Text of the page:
3. High-speed connections (Firewire first and USB 2.0 later). I think this is often underestimated. 5GB players for PC's were massively hamstrung by requiring in excess of 12 hours to download songs. The first iPods could be filled in just 15 minutes - and updated in seconds. The first pc iPods required Firewire which limited the population. Only when USB 2.0 support came out did the iPod really invade the Windows world.
Combined with the clever design of the hardware (including scrollwheel navigation) AND the integration with iTunes, we had a unique experience that could be easily understood by the average Joe without recourse to a manual.

Well of course all these technologies are available in a mobile phone package too, so there's no disadvantage there. And, we've seen what it takes to make a successful mp3 player, and so if we boil that down into a mobile phone package, then we'll have success, right? But what about usage, and what about usability? Let's look at the user experience part in terms of usage (how, when it's used) and usability (how easy it is to use).

One difference with a convergent device is that it has to do MULTIPLE things, and if not do them brilliantly (eg cameraphone) do them well enough that people will consider it as either a partial or (eventually) a complete replacement. Now using a phone is quite event-driven. You need to make a call, or to answer a call. Or you need to send a message or view a message. They are discrete events. When completed it's back in your pocket. Likewise, taking a photograph. Have you ever needed to take a photo of something while on the phone (ok, so they show this sort of thing in the ads - but really)? Again, the usage is for the most part discrete. Similarly for PDA functions - address lookup etc. So, you can essentially have your device switch modes for these functions.

With music, it's not so much a discrete event as a continual experience. With current technology you would have to leave music mode to use any other key function. Now that may make sense with a voice call, but it makes less sense with a text message, or surfing the web, or perhaps taking a photo. I think there is a lot of design still to do to make a music player on a phone adequately usable as a phone/text device/camera AND mp3 player (and this assumes the underlying technology can multitask well).

Another aspect of usage is when it actually gets used. With discrete events like phone calls and photos which typically take place at different times, one device can be used (modal is ok). But let's look at when people use their mp3 players. They may be down the gym; they may be in the car; they may be in a plane; they may be at home with it plugged into the stereo. I would bet that these activities count for more than half of mp3 player usage. And the phone in those situations is actually not that useful. I wouldn't want my phone at the gym, and I wouldn't be able to exercise for the duration with a phone in my pocket or around my next. I wouldn't be allowed to use a phone in a plane (though that might change); When I'm in the car, I can't use my phone, but if I did, perhaps my passenger would answer it, and meanwhile, I wouldn't want it disconnected from my stereo (though I might want the stereo to mute); And at home, most people don't want to stick their phone in a docking device to play through the stereo. What would they do when it rings - pick it out of the cradle?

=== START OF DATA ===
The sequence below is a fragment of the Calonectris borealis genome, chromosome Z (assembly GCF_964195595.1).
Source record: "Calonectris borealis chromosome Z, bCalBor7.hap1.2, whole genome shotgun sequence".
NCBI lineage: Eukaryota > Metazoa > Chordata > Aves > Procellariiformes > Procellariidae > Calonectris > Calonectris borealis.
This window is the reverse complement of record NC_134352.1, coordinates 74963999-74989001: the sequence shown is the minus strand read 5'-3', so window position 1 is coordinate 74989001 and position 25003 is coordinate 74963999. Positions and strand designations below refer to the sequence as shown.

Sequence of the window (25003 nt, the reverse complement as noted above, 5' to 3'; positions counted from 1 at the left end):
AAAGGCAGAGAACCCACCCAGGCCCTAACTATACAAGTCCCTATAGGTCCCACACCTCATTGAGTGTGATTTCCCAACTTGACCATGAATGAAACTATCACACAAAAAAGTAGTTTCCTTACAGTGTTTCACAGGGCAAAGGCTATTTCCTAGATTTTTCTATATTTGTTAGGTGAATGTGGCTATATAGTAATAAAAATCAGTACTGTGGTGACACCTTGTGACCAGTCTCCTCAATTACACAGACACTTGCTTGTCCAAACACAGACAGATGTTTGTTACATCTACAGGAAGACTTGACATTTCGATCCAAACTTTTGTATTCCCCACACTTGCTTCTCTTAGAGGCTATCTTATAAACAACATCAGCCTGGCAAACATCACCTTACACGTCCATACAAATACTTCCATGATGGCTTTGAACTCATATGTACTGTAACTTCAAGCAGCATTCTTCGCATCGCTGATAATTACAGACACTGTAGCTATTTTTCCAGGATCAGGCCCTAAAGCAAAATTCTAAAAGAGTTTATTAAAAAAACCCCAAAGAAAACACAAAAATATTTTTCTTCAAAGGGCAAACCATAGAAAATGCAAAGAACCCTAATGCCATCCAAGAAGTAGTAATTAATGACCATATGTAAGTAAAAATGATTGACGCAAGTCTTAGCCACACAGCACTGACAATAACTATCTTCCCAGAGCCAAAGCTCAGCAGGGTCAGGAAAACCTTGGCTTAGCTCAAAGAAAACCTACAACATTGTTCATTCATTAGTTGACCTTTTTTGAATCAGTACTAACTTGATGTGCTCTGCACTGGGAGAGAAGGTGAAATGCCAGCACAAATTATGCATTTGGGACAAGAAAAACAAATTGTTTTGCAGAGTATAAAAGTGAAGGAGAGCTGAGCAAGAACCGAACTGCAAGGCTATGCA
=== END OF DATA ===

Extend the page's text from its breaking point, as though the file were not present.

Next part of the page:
Then there is the usability angle. Well, by now we should know how to do this shouldn't we? Perhaps, or perhaps not. Key to a successful music player - even one with a few hundred tracks is easy navigation. And that has not yet been incorporated into a phone (strange perhaps, as large contact lists could benefit from such navigation). Essentially the phone has been very key-based, whereas the best music players have done clever things with very few buttons. And also, let's not forget the PC interface and back-up. While it sounds exciting to have music downloaded to the phone, this will leave the user more exposed than the PC method. Sure, you could sync a phone easily, but the phone isn't really going to win out over a separate device in this area (and currently, the phones fall down in this area).